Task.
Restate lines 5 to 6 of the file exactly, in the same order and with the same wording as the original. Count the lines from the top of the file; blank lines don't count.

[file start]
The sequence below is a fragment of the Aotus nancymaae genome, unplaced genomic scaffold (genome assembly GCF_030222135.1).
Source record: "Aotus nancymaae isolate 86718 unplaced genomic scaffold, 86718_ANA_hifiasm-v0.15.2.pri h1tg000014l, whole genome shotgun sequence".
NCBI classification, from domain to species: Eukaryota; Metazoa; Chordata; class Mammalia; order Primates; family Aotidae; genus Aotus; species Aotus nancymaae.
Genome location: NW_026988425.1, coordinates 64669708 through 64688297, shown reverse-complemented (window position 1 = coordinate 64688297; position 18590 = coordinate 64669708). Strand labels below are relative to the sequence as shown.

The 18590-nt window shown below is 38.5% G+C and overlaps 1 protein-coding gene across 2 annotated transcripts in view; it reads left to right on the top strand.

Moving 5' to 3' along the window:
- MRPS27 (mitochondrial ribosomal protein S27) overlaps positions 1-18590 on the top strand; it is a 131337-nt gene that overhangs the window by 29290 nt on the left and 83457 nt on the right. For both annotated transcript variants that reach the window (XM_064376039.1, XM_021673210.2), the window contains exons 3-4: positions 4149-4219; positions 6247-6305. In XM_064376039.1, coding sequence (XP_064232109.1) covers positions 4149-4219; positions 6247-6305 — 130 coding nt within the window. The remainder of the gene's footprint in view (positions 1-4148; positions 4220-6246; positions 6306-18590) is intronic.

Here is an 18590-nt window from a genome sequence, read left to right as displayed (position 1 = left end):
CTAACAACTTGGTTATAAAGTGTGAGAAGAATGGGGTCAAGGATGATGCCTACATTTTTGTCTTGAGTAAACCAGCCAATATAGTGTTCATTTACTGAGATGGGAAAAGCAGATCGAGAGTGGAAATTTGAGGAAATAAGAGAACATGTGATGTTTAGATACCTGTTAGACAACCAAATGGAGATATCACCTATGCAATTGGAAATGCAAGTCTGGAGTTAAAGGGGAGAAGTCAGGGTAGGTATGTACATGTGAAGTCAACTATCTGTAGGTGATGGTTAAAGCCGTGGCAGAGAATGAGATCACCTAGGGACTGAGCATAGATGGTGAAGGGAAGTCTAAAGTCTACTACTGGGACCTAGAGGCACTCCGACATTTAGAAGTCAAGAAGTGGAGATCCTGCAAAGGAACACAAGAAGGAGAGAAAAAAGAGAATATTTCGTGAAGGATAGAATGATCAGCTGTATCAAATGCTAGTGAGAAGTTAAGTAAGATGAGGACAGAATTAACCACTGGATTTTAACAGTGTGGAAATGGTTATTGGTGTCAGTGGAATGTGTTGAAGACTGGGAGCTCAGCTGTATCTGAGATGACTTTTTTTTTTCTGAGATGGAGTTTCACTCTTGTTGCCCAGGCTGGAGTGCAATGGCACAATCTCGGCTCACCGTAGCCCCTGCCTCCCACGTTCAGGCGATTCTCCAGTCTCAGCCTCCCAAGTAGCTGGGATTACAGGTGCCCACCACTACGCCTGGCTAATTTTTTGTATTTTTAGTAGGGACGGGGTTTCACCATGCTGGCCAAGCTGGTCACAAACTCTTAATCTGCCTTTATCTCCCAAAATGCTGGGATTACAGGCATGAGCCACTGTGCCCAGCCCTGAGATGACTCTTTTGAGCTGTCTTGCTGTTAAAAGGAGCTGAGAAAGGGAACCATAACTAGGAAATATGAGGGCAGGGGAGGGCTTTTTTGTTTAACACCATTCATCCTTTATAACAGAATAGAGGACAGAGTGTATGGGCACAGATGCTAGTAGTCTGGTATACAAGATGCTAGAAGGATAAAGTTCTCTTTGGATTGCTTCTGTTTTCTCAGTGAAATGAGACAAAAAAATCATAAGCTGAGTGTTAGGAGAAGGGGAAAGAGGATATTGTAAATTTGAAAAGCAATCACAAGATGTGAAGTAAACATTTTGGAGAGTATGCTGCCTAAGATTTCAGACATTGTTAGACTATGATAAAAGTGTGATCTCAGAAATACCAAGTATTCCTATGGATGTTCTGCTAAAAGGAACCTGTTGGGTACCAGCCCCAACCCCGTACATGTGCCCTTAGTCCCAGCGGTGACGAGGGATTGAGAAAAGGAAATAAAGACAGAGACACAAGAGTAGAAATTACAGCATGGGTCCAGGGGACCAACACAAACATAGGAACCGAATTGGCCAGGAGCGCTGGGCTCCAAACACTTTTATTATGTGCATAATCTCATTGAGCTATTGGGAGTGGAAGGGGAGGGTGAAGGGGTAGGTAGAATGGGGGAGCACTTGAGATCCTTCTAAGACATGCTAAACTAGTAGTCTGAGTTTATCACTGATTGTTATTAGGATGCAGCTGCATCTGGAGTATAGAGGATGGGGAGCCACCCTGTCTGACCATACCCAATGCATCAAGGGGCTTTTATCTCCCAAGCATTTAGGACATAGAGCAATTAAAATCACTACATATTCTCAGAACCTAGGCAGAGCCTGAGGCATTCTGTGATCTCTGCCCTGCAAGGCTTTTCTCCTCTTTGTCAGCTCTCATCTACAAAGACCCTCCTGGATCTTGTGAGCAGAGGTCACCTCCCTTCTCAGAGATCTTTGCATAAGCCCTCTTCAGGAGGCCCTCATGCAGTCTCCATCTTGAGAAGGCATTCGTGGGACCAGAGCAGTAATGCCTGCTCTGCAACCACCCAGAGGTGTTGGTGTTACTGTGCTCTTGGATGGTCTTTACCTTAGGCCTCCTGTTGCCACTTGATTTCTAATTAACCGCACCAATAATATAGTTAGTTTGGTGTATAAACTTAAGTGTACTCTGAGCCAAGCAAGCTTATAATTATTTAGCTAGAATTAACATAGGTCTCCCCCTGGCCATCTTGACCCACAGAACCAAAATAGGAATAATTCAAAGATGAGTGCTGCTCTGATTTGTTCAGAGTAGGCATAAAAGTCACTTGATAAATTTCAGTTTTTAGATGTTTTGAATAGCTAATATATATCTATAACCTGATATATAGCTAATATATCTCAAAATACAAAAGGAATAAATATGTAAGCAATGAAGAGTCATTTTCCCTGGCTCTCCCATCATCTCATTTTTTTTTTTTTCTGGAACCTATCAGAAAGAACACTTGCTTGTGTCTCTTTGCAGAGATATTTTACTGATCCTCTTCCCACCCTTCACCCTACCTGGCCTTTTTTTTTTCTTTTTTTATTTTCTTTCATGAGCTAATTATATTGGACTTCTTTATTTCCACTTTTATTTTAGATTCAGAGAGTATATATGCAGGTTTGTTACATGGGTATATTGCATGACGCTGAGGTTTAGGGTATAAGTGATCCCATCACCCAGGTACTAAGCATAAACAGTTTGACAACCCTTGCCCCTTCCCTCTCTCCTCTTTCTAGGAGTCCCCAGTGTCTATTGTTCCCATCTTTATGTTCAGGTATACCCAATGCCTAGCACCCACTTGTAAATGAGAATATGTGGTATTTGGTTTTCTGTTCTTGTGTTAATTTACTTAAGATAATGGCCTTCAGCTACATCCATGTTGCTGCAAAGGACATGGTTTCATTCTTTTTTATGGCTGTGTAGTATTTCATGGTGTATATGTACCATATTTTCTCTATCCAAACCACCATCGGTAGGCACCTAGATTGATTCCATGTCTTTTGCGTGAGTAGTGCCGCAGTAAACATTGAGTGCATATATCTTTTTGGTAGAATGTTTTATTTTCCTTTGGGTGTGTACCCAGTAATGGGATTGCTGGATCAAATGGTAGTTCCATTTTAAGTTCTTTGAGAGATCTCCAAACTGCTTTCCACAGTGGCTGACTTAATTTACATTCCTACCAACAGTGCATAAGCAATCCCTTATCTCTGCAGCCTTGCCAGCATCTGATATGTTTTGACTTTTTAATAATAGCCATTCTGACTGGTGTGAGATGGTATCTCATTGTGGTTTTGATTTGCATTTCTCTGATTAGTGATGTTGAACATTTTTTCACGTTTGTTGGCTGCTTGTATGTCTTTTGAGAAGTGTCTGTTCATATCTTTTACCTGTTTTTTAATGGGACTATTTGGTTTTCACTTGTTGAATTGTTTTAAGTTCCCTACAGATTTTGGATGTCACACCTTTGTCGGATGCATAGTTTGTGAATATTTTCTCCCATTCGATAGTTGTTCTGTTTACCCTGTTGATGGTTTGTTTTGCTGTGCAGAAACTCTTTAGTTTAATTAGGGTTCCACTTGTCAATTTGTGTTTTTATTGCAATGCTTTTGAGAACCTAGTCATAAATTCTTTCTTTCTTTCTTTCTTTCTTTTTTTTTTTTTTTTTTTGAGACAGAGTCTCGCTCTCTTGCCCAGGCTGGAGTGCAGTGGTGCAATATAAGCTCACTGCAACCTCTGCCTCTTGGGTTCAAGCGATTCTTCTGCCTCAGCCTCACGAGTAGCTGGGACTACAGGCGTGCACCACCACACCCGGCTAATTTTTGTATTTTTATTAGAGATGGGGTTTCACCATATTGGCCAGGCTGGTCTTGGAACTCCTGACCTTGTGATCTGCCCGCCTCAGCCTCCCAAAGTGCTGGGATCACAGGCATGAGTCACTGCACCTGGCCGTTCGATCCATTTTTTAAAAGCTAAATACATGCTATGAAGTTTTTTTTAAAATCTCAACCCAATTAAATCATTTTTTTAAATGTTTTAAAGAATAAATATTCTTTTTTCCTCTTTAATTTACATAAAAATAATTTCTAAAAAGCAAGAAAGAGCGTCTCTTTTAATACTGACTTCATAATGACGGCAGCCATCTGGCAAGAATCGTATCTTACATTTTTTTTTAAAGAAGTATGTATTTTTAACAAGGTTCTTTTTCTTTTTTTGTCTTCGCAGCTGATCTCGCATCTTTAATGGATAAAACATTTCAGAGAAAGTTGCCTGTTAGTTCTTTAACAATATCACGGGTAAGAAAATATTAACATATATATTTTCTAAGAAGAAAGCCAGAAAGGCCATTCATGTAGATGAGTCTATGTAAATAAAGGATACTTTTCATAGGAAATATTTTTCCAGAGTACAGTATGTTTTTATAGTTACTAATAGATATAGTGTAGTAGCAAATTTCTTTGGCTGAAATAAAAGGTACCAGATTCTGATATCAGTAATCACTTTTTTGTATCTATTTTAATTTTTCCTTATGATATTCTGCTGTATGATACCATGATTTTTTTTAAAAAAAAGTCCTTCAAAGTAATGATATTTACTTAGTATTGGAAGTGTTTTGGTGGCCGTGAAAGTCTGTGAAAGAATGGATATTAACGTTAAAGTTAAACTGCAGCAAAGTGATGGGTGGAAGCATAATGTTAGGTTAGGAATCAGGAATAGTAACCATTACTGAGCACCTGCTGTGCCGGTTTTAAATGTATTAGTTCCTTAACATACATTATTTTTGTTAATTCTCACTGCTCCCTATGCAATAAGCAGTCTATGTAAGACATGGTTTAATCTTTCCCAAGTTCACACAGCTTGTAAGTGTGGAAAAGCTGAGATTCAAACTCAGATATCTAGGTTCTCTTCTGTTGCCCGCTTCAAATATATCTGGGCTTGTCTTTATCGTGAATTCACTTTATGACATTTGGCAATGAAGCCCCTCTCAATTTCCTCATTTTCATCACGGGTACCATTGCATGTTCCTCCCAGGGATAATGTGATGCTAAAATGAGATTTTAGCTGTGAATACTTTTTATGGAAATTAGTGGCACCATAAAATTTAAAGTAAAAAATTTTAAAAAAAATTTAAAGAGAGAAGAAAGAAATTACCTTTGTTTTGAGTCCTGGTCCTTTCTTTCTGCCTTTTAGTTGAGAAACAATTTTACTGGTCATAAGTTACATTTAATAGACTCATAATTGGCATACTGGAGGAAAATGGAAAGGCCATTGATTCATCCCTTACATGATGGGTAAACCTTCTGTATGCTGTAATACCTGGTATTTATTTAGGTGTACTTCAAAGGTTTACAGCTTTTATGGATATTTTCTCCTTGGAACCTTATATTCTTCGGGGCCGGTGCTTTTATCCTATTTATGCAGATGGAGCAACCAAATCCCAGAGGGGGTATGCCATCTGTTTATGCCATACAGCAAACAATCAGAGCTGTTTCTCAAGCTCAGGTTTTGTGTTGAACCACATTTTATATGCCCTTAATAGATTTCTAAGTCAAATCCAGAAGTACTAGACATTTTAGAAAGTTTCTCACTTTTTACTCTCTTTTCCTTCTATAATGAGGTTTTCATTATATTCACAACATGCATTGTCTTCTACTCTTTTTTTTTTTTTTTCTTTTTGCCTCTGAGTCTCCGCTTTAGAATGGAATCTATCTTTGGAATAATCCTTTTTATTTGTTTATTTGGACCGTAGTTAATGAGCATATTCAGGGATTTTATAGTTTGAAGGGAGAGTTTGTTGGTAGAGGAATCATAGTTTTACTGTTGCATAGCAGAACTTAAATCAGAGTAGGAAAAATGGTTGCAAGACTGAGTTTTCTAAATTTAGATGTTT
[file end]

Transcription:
The 18590-nt window shown below is 38.5% G+C and overlaps 1 protein-coding gene across 2 annotated transcripts in view; it reads left to right on the top strand.

Moving 5' to 3' along the window: